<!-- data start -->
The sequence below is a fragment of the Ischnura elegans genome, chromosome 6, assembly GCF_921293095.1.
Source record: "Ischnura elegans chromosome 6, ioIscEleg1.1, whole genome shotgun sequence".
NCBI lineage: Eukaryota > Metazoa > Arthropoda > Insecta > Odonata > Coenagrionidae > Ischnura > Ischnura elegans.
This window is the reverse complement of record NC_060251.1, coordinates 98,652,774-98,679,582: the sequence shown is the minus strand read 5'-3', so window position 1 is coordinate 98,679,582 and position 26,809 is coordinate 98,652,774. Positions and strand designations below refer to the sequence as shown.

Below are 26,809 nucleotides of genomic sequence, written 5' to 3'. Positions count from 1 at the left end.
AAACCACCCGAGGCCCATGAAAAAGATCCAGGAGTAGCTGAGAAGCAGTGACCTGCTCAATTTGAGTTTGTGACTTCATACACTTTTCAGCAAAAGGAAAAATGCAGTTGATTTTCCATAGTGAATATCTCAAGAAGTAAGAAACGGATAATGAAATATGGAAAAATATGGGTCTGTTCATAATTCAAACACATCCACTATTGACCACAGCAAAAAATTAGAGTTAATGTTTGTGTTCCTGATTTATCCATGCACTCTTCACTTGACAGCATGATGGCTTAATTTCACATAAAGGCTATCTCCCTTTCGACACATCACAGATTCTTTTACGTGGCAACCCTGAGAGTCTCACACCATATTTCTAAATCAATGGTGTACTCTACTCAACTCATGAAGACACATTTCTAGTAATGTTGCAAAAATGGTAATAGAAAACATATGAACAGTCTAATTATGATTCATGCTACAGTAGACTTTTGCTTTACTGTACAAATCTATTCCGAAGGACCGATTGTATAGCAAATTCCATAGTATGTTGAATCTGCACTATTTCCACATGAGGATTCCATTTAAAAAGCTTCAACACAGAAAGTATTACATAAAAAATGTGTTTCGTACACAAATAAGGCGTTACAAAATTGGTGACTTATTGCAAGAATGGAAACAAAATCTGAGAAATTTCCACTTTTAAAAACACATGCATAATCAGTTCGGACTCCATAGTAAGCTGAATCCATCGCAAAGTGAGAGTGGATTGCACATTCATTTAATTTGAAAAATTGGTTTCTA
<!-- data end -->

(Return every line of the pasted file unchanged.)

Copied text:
The sequence below is a fragment of the Ischnura elegans genome, chromosome 6, assembly GCF_921293095.1.
Source record: "Ischnura elegans chromosome 6, ioIscEleg1.1, whole genome shotgun sequence".
NCBI lineage: Eukaryota > Metazoa > Arthropoda > Insecta > Odonata > Coenagrionidae > Ischnura > Ischnura elegans.
This window is the reverse complement of record NC_060251.1, coordinates 98,652,774-98,679,582: the sequence shown is the minus strand read 5'-3', so window position 1 is coordinate 98,679,582 and position 26,809 is coordinate 98,652,774. Positions and strand designations below refer to the sequence as shown.

Below are 26,809 nucleotides of genomic sequence, written 5' to 3'. Positions count from 1 at the left end.
AAACCACCCGAGGCCCATGAAAAAGATCCAGGAGTAGCTGAGAAGCAGTGACCTGCTCAATTTGAGTTTGTGACTTCATACACTTTTCAGCAAAAGGAAAAATGCAGTTGATTTTCCATAGTGAATATCTCAAGAAGTAAGAAACGGATAATGAAATATGGAAAAATATGGGTCTGTTCATAATTCAAACACATCCACTATTGACCACAGCAAAAAATTAGAGTTAATGTTTGTGTTCCTGATTTATCCATGCACTCTTCACTTGACAGCATGATGGCTTAATTTCACATAAAGGCTATCTCCCTTTCGACACATCACAGATTCTTTTACGTGGCAACCCTGAGAGTCTCACACCATATTTCTAAATCAATGGTGTACTCTACTCAACTCATGAAGACACATTTCTAGTAATGTTGCAAAAATGGTAATAGAAAACATATGAACAGTCTAATTATGATTCATGCTACAGTAGACTTTTGCTTTACTGTACAAATCTATTCCGAAGGACCGATTGTATAGCAAATTCCATAGTATGTTGAATCTGCACTATTTCCACATGAGGATTCCATTTAAAAAGCTTCAACACAGAAAGTATTACATAAAAAATGTGTTTCGTACACAAATAAGGCGTTACAAAATTGGTGACTTATTGCAAGAATGGAAACAAAATCTGAGAAATTTCCACTTTTAAAAACACATGCATAATCAGTTCGGACTCCATAGTAAGCTGAATCCATCGCAAAGTGAGAGTGGATTGCACATTCATTTAATTTGAAAAATTGGTTTCTA